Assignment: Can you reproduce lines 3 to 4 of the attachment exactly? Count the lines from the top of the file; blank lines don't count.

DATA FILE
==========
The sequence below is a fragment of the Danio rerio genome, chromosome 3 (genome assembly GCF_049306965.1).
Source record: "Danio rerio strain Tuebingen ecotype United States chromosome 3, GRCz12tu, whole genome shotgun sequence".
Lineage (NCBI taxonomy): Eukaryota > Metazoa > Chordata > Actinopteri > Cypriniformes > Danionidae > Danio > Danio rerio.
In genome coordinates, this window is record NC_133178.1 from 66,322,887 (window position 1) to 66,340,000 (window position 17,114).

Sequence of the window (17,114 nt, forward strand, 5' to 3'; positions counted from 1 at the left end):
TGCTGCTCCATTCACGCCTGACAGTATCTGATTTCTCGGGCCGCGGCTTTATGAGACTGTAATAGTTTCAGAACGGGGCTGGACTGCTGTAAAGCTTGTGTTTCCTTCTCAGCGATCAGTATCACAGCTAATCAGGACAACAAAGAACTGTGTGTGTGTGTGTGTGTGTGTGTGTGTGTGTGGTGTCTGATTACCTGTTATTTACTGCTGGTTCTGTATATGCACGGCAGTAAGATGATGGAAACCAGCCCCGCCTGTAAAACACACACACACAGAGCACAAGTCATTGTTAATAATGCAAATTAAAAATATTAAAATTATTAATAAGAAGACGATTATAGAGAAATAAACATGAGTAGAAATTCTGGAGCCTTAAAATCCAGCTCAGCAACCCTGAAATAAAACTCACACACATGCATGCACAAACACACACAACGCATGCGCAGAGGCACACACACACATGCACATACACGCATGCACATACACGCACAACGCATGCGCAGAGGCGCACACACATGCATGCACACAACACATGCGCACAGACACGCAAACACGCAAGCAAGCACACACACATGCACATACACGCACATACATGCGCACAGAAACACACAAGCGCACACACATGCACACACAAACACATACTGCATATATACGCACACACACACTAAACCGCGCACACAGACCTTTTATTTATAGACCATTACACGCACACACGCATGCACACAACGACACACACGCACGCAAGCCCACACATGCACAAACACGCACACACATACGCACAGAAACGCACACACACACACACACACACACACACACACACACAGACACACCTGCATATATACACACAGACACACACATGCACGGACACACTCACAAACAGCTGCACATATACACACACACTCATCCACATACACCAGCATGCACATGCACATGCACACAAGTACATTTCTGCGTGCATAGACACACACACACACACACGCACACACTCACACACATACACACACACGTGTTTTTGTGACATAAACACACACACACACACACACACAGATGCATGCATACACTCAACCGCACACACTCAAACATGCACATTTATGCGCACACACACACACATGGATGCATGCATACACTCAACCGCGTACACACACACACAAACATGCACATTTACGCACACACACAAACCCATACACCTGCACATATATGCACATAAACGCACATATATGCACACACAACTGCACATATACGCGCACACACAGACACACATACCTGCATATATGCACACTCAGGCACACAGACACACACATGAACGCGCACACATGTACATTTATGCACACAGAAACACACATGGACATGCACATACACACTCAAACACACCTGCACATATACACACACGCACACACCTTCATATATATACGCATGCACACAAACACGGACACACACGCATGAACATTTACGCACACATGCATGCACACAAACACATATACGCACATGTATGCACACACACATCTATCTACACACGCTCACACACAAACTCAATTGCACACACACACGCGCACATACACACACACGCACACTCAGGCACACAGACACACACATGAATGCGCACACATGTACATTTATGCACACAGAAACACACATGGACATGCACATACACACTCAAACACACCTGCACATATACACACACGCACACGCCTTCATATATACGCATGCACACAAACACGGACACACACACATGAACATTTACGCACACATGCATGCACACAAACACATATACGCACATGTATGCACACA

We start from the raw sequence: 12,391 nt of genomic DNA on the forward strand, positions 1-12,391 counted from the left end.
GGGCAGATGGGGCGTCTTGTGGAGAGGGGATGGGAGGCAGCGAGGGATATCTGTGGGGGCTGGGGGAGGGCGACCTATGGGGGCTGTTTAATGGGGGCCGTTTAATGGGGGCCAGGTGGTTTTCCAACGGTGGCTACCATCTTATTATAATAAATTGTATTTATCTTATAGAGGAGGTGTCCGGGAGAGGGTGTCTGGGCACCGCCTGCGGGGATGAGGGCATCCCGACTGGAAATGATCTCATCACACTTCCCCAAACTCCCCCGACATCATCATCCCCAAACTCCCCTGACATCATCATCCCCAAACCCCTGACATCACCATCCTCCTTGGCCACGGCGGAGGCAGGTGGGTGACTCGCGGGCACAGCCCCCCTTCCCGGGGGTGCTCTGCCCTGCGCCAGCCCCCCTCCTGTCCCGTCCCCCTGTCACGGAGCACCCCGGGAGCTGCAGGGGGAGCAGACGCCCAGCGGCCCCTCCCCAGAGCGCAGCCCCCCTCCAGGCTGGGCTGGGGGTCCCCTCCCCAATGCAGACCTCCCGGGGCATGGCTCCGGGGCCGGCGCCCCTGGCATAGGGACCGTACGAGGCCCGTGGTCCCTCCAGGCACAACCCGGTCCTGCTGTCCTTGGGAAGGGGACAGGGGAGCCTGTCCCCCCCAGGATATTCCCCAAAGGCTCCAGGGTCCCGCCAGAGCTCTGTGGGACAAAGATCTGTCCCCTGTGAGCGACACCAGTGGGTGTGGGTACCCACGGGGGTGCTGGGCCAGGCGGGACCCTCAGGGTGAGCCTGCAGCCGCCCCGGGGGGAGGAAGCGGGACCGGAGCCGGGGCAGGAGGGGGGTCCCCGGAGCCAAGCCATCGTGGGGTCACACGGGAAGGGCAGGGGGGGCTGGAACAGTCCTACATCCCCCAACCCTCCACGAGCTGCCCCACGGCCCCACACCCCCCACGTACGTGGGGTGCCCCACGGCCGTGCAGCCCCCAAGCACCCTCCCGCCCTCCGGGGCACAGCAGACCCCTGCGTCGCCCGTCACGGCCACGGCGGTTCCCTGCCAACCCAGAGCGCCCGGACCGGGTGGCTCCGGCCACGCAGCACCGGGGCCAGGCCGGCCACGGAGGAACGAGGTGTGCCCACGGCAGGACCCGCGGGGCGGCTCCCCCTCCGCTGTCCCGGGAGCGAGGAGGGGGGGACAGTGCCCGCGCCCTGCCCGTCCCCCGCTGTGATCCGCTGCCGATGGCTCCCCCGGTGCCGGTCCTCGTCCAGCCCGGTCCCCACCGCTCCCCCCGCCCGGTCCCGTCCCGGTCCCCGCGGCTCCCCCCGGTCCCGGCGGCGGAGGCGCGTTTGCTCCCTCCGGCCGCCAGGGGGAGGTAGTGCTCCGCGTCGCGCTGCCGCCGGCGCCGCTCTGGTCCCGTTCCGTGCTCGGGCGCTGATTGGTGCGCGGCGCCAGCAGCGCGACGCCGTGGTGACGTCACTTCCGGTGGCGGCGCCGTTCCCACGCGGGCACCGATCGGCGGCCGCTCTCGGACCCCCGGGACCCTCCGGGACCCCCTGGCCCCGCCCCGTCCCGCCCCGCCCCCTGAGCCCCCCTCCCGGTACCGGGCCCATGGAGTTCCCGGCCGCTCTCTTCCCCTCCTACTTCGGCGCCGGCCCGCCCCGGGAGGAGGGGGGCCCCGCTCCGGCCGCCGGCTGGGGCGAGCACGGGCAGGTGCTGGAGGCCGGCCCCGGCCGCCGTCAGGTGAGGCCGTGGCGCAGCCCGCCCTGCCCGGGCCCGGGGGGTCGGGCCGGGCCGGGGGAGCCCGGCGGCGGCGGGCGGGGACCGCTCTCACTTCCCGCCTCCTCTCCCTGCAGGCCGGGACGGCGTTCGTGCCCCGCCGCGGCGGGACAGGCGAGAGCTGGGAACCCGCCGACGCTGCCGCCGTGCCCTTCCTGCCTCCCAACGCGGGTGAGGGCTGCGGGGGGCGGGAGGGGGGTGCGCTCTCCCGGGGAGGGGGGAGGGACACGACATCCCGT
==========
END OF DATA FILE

Lineage (NCBI taxonomy): Eukaryota > Metazoa > Chordata > Actinopteri > Cypriniformes > Danionidae > Danio > Danio rerio.
In genome coordinates, this window is record NC_133178.1 from 66,322,887 (window position 1) to 66,340,000 (window position 17,114).